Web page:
Menstrual cramps are caused by uterine contractions (when your uterus tightens and relaxes allowing blood to leave your uterus). The lining of your uterus releases special chemicals called “prostaglandins.” These substances can increase the intensity of the contractions, especially if the levels rise. High levels of prostaglandins may also cause nausea and lightheadedness. For some women, the discomfort is merely annoying. For others, menstrual cramps can be severe enough to interfere with everyday activities for a few days every month.
During your menstrual period, your uterus contracts to help expel its lining. Hormone-like substances (prostaglandins) involved in pain and inflammation trigger the uterine muscle contractions. Higher levels of prostaglandins are associated with more severe menstrual cramps. Severe contractions may constrict the blood vessels feeding the uterus. The resulting pain can be compared to the chest pain that occurs when blocked blood vessels starve portions of the heart of food and oxygen.
Menstrual cramps may also be caused by:
- Endometriosis. In this painful condition, the tissue that lines your uterus becomes implanted outside your uterus, most commonly on your fallopian tubes, ovaries or the tissue lining your pelvis.
- Uterine fibroids. These noncancerous growths in the wall of the uterus may be the cause of pain.
- Adenomyosis. In this condition, the tissue that lines your uterus begins to grow into the muscular walls of the uterus.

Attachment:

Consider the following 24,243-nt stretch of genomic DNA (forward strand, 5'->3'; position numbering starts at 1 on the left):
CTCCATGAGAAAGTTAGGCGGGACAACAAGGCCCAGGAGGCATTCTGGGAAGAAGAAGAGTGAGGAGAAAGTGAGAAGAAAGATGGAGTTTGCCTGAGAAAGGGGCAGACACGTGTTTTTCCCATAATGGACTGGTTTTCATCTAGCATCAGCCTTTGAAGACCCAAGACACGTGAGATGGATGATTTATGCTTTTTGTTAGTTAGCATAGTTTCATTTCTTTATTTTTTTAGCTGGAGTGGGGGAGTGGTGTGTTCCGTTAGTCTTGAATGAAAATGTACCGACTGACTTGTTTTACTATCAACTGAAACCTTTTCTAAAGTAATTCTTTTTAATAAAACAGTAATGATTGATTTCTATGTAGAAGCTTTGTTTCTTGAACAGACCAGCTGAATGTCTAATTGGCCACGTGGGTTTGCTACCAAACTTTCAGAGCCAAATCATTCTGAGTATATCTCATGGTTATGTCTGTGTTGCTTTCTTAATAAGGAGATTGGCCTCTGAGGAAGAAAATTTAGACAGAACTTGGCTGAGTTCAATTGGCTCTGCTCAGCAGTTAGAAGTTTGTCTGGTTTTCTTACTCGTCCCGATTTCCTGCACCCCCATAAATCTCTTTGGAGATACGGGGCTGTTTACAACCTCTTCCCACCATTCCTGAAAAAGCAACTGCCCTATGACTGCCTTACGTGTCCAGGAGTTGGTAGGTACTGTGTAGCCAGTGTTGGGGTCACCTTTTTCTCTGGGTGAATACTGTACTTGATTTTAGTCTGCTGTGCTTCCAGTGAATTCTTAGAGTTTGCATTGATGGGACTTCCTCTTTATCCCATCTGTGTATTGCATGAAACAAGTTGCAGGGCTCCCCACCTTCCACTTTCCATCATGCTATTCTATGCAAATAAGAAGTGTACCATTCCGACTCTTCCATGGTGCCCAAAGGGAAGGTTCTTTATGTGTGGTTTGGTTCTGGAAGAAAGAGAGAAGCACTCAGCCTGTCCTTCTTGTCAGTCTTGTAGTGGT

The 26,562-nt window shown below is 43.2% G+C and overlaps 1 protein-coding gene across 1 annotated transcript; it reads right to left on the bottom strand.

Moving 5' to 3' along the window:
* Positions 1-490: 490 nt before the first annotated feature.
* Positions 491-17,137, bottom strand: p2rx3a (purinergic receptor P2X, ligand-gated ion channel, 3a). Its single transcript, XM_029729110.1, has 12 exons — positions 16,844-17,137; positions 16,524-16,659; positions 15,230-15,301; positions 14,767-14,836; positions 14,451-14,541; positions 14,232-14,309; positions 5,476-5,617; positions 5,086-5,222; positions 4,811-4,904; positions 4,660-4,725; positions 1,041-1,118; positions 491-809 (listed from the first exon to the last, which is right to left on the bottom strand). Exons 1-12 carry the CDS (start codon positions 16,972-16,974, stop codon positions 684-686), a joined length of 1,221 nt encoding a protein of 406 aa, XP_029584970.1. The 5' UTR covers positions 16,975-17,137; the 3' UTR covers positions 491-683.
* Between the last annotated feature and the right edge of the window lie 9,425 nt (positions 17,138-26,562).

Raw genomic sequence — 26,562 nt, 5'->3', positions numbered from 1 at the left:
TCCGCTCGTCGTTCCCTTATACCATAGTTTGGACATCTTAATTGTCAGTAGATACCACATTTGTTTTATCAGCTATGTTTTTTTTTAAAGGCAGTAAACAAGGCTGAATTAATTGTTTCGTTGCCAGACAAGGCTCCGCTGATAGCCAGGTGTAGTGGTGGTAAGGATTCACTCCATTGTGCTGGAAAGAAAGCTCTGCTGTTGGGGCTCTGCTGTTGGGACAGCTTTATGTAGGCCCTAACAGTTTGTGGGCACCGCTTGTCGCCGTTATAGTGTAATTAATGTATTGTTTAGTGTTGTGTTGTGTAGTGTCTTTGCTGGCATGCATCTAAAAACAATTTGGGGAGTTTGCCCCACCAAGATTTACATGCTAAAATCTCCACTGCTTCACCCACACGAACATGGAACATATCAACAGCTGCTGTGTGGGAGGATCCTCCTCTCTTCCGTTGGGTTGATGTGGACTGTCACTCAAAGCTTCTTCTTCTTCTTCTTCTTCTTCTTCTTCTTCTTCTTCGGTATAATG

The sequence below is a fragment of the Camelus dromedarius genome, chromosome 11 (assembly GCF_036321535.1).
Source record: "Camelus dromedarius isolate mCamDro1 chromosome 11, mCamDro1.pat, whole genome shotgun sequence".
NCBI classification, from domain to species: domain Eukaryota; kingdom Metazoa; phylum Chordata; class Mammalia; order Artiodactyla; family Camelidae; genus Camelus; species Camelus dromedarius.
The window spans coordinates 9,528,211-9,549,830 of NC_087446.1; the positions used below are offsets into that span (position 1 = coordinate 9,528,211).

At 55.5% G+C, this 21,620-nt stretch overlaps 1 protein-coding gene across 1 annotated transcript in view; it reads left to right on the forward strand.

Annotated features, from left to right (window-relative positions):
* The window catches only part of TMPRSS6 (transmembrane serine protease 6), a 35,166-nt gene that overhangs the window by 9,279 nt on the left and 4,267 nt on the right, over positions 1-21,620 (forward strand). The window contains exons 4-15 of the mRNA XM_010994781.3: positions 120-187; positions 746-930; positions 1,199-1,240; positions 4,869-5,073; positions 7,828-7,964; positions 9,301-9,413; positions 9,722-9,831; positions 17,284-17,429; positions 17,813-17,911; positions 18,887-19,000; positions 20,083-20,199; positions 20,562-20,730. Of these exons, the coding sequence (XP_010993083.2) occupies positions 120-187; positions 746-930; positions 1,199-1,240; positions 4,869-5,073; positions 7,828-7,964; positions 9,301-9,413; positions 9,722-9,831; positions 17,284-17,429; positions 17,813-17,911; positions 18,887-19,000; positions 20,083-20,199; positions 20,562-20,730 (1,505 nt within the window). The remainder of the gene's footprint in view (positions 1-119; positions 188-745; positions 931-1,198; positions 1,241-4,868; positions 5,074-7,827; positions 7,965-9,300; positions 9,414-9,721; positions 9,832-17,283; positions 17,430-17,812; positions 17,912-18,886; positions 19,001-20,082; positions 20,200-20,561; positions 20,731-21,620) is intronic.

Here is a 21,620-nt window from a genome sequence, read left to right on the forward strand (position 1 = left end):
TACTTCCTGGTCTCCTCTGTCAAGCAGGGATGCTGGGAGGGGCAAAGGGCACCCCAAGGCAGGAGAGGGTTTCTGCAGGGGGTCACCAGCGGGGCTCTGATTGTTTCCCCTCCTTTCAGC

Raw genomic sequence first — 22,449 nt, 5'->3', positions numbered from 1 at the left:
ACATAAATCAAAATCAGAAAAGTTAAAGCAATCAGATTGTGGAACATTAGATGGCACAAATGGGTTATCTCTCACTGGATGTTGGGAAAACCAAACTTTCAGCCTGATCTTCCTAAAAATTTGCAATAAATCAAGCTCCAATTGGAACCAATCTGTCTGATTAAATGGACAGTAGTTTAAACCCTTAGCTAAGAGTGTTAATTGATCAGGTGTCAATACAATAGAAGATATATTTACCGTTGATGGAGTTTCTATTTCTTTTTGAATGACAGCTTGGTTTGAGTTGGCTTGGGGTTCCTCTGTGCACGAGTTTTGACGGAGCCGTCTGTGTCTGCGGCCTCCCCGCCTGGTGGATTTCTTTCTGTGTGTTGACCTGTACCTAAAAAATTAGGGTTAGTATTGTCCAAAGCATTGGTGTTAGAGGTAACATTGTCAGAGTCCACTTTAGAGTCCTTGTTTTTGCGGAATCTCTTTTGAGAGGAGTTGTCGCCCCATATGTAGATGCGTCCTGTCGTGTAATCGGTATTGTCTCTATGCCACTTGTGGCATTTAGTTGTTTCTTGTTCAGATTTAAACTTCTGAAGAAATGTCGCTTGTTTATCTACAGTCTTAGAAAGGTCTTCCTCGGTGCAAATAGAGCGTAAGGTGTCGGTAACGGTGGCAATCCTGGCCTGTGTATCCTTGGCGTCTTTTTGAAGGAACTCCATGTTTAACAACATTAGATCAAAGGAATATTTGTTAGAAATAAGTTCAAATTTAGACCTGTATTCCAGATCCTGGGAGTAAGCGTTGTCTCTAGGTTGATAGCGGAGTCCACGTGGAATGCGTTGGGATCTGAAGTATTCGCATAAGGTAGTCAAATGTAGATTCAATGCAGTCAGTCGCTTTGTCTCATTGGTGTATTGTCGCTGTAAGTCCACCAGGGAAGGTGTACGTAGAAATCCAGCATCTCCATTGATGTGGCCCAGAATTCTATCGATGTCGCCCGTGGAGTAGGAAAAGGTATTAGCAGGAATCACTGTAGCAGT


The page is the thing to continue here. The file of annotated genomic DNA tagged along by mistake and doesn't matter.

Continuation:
- Pelvic inflammatory disease (PID). This infection of the female reproductive organs is usually caused by sexually transmitted bacteria.
- Cervical stenosis. In some women, the opening of the cervix may be so small that it impedes menstrual flow, causing a painful increase of pressure within the uterus.
Relieving Menstrual Cramps
If you are having crippling menstrual cramps, talk with your health care provider about your options. You may think about taking some type of the over-the-counter medication for one to two days. For most women, the following home remedies help:
- Exercise: Moderate activity such as walking can be beneficial during your period due to the release of endorphins. If you don’t already have a routine, yoga is a gentle exercise that helps prevent or reduce menstrual symptoms.
- Heat: Applying heat on the lower abdomen is one of the easiest ways to help soothe menstrual cramps. Heat helps by relaxing the contracting muscles in the uterus.
- Dietary supplements. A number of studies have indicated that vitamin E, omega-3 fatty acids, vitamin B-1 (thiamine), vitamin B-6 and magnesium supplements may effectively reduce menstrual cramps.
- Avoiding alcohol and tobacco. These substances can make menstrual cramps worse.
- Reducing stress. Psychological stress may increase your risk of menstrual cramps and their severity.
It may not be possible to entirely prevent menstrual cramps entirely. However, by maintaining a healthy lifestyle that includes adequate nutrition, a healthy body weight, control, and exercise may be helpful. We are here to help. Contact us if you have any questions or to schedule an appointment.
(Some information provided by the Mayo Clinic).